Ah, Spurs. As a Liverpool fan, Spurs are probably one of the teams outside of Manchester United and Everton that I despise most. In all honesty, it’s not because they have players that we’ve grown to loathe or that they play with underhanded tactics. They’re not a local rival and you can’t really say many bad things about Pochettino. In fact, you’d have to go all the way back to Harry Redknapp as the last Spurs manager to find a general dislike for.
No, they aren’t really the team we hate for any particular reason (aside from Harry Kane’s goal claiming escapades). If anything, I hate them because our two teams are so similar. In recent years, both teams have been fighting for relevance in the title chase without having to bust the bank (in a relative sense anyway). Both Liverpool and Spurs are teams that play attractive free-flowing football, are generally pleasing on the eye and will never shy away no matter the pedigree of the opponent. The squads are youthful and bursting with energy while utilizing a high press that can be reckless, but adrenaline pumping at times. In a footballing sense, they really aren’t that different from us. Which is why I hate them.
For me, Liverpool must be the best at what we do. Even if what we’re doing is not going to bring us all the silverware, we must be the best at it and in some respects that is a moral victory for me. Seeing Spurs getting better and better in a similar way to Liverpool puts me on edge not because of being overtaken in the PL table, but because of how they are doing it. For this reason, the Spurs fixtures each season are probably one of the top three PL fixtures that make me nervous. They are the one team that I couldn’t stand to show any weaknesses to.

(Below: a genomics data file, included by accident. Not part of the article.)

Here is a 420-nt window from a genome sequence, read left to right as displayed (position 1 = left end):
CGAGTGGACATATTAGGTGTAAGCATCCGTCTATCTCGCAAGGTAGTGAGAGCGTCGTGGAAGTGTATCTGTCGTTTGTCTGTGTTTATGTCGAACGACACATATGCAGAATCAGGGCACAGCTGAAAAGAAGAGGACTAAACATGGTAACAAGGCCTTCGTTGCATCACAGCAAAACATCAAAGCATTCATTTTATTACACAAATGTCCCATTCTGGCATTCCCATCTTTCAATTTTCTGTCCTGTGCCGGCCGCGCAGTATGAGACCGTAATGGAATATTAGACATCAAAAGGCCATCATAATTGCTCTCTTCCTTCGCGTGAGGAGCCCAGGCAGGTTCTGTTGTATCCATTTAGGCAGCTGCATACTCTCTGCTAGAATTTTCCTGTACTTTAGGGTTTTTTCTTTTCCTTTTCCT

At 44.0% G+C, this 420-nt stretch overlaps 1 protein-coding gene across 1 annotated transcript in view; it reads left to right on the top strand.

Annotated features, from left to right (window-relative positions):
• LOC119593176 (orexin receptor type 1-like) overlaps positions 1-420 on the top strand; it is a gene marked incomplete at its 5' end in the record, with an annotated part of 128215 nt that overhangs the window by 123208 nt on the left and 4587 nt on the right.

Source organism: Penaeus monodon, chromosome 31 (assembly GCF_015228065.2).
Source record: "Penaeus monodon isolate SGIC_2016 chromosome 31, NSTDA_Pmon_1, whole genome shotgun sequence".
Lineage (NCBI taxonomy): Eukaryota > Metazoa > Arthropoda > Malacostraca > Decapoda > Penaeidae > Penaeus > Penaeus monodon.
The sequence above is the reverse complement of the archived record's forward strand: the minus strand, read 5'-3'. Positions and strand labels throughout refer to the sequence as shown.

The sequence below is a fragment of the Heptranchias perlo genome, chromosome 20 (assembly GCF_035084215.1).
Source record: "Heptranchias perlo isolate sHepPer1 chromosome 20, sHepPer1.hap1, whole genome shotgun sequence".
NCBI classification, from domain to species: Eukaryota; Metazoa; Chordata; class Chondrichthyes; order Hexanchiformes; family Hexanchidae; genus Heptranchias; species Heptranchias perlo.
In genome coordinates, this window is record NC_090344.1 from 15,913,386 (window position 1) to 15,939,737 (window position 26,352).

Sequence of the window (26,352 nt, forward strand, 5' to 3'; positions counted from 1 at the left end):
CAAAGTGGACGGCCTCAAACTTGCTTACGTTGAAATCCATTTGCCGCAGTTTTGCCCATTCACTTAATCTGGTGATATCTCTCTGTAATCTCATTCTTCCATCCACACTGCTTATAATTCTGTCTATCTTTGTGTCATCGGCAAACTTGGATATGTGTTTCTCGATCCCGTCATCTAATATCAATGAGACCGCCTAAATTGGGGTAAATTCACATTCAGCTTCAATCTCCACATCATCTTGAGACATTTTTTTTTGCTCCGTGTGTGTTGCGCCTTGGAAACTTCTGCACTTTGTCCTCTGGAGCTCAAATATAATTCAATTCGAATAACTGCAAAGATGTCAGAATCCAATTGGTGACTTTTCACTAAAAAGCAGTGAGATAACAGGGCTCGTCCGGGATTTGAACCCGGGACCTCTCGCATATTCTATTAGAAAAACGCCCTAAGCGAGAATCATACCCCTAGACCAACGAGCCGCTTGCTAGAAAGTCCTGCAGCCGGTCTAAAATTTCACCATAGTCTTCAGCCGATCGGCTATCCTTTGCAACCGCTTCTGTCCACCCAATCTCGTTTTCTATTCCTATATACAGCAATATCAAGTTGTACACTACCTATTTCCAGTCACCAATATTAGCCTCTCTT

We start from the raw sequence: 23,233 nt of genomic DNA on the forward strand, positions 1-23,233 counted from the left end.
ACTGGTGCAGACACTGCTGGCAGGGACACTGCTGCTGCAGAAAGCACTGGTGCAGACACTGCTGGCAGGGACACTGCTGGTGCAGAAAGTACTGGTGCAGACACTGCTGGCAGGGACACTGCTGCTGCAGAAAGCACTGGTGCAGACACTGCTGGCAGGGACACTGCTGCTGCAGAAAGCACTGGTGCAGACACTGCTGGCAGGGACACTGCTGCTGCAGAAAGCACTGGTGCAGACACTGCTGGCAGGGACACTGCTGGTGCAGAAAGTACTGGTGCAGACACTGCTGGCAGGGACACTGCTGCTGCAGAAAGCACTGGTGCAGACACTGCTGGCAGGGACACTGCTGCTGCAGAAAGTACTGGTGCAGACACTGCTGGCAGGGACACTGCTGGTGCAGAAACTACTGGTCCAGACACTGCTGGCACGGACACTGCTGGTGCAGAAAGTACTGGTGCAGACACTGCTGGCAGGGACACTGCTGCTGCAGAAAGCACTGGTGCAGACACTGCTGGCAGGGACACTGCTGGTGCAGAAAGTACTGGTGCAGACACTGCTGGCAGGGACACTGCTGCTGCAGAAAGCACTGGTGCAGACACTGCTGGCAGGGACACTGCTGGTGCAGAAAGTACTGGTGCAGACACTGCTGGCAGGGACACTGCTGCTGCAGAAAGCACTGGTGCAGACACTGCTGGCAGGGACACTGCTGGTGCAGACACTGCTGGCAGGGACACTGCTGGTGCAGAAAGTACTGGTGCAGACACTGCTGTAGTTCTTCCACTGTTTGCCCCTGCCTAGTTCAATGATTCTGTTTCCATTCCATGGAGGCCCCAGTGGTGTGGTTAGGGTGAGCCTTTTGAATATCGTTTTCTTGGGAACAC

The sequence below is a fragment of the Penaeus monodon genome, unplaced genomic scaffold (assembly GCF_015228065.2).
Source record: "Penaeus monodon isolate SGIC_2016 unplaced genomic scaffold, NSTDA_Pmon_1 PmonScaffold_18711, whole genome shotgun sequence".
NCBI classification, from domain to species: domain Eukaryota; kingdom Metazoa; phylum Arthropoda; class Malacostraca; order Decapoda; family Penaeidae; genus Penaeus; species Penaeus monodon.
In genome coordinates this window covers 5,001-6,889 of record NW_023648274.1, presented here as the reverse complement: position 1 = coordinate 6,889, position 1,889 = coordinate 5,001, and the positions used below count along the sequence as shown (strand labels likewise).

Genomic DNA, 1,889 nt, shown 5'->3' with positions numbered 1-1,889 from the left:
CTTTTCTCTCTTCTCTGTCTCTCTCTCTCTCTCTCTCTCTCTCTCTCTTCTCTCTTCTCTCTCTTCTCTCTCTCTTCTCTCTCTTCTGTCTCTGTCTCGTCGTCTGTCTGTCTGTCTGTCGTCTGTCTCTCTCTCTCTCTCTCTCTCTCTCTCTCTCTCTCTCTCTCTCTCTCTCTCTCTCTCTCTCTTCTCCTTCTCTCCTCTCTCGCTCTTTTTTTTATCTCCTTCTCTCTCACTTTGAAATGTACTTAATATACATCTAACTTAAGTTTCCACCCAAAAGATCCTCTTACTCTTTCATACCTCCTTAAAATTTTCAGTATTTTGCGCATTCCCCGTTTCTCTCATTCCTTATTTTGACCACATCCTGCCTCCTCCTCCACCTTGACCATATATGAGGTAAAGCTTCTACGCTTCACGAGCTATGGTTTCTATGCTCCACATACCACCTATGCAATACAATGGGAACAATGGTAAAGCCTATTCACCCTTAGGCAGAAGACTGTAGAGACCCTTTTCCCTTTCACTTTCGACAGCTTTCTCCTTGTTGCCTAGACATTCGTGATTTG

This brings me to the forthcoming match on Saturday at Wembley. Yes, it is early in the season. Yes, there are players unavailable or out of form in both squads. Is it a good judge of how each team’s season will play out? No, but regardless it is going to place a marker in the sand.
It’s been confirmed that Hugo Lloris and Dele Alli will be out of the squad with injuries. Son Heung Min may play little or no role given his efforts in his Asian Games mission to avoid enlistment with the South Korean military. Otherwise, they will be in a similar position to Liverpool fitness-wise, as both teams have had a number of first team players away on international duty (Christian Eriksen notably did not play for the Danish NT as their players were effectively on strike). The Reds will be without Adam Lallana who picked up a knock with England *sigh* along with the other more long-term injuries. Simon Mignolet has recovered from a finger injury and will likely be on the bench after Liverpool chartered a flight for Alisson, Firmino and Fabinho to be back at Melwood and prepare for the trip down to London.